The Conservatives are trying to push up to 10 million voters off the electoral register to "make it easier for themselves to win the election," Harriet Harman has said.
Ms Harman says research by the independent Electoral Commission found most of those who will become ineligible to vote are likely to have been Labour voters.
The Labour deputy leader told Sky News she was "shocked" by the Government's "unbelievable" attempt to change the rules.
Coalition plans would require each individual to sign up, ending the system where one person can register their household.
"The people who as a result of these rule changes are most likely to be pushed off the register are young people, people living in rented accommodation rather than people who own their own home, and people who live in cities rather than rural areas," she said.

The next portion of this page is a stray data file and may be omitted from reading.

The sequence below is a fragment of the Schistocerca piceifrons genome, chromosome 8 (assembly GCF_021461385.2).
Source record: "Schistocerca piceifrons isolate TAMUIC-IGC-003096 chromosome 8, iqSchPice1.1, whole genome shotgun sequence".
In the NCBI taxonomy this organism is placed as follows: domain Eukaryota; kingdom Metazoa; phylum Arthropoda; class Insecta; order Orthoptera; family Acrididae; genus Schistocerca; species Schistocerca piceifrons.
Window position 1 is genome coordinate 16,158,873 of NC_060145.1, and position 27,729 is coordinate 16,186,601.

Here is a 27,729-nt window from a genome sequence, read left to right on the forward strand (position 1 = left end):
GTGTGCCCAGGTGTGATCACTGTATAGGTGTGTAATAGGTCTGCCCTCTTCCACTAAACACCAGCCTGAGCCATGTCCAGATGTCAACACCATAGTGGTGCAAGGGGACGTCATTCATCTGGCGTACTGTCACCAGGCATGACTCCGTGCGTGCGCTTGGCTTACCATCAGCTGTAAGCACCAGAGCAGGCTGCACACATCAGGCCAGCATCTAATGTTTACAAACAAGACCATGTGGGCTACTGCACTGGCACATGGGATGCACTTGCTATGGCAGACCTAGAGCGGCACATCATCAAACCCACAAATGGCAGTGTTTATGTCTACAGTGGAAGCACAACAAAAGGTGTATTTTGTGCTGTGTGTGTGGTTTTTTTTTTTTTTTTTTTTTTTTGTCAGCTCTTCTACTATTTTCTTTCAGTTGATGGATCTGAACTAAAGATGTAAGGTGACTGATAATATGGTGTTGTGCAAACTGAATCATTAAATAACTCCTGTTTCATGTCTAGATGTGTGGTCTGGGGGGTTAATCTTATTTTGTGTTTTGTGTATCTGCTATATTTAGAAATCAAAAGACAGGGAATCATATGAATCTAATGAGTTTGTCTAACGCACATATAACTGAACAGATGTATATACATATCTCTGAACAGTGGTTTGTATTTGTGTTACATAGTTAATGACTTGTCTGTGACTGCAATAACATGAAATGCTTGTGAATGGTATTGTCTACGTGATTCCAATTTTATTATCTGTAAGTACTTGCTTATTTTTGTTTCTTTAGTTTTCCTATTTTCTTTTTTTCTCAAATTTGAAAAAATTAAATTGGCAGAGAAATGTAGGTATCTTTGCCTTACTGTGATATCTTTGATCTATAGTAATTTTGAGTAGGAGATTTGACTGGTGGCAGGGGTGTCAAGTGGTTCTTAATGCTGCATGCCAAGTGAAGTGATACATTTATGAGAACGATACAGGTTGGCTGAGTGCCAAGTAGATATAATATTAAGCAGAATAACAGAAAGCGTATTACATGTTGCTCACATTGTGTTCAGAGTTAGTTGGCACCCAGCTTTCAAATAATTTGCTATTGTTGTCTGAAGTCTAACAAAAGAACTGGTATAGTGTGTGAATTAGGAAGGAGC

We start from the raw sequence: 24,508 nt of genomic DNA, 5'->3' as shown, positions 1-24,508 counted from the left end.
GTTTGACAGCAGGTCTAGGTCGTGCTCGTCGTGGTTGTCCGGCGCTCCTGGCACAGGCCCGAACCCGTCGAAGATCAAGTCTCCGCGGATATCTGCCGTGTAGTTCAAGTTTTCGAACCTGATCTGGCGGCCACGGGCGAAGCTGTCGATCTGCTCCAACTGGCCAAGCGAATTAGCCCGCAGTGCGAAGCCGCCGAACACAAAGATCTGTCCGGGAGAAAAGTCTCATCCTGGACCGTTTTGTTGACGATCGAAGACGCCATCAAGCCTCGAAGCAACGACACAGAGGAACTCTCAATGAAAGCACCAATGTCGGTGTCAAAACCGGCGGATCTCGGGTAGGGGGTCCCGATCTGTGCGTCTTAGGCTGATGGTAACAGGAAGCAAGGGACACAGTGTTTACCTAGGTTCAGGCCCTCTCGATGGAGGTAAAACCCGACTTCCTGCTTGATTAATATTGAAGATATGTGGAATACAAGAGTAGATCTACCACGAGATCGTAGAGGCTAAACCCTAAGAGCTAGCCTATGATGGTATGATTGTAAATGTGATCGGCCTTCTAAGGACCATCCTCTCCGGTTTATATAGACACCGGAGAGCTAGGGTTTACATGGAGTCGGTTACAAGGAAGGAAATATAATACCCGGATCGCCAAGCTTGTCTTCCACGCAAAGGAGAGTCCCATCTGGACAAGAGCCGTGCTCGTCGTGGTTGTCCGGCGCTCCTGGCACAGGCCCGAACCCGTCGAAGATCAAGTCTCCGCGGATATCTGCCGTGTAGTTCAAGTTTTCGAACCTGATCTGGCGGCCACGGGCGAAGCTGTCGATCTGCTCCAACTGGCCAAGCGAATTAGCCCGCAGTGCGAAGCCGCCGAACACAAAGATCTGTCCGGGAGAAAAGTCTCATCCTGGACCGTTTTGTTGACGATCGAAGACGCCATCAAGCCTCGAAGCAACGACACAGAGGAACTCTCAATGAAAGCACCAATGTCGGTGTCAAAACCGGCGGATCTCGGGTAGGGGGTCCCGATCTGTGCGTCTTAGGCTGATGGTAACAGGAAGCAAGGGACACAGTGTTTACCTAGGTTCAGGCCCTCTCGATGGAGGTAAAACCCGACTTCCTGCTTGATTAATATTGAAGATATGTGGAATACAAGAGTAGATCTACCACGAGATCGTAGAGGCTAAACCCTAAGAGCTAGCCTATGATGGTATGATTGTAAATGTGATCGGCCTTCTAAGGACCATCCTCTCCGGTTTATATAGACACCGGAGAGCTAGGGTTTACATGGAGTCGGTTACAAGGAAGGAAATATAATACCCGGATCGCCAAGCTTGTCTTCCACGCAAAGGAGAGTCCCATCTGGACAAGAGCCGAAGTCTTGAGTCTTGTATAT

"They are people who obviously the Tories think are less likely to vote Tory, so they're making these changes and they're going to be pushed off the register."
She described the right to vote as "absolutely fundamental in a democracy".
Ms Harman will use her closing speech at Labour's conference in Liverpool to criticise the policy.
She will say the Electoral Commission expects the number of eligible voters who are registered to drop from 90% to as low as 60%.
The people who are bumped off the list are likely to be "predominantly poor, young or black, and more liable to vote Labour," she will tell delegates.
She will accuse the Liberal Democrats of "colluding" with the Conservatives on the issue "to their eternal shame".
Ms Harman also told Sky News the party's conference had been overshadowed by the grim news of job losses at BAE Systems.
Describing it as a "terrible situation" and warned the Government must not be "complacent" about the problems facing the global economy and the rise in youth unemployment.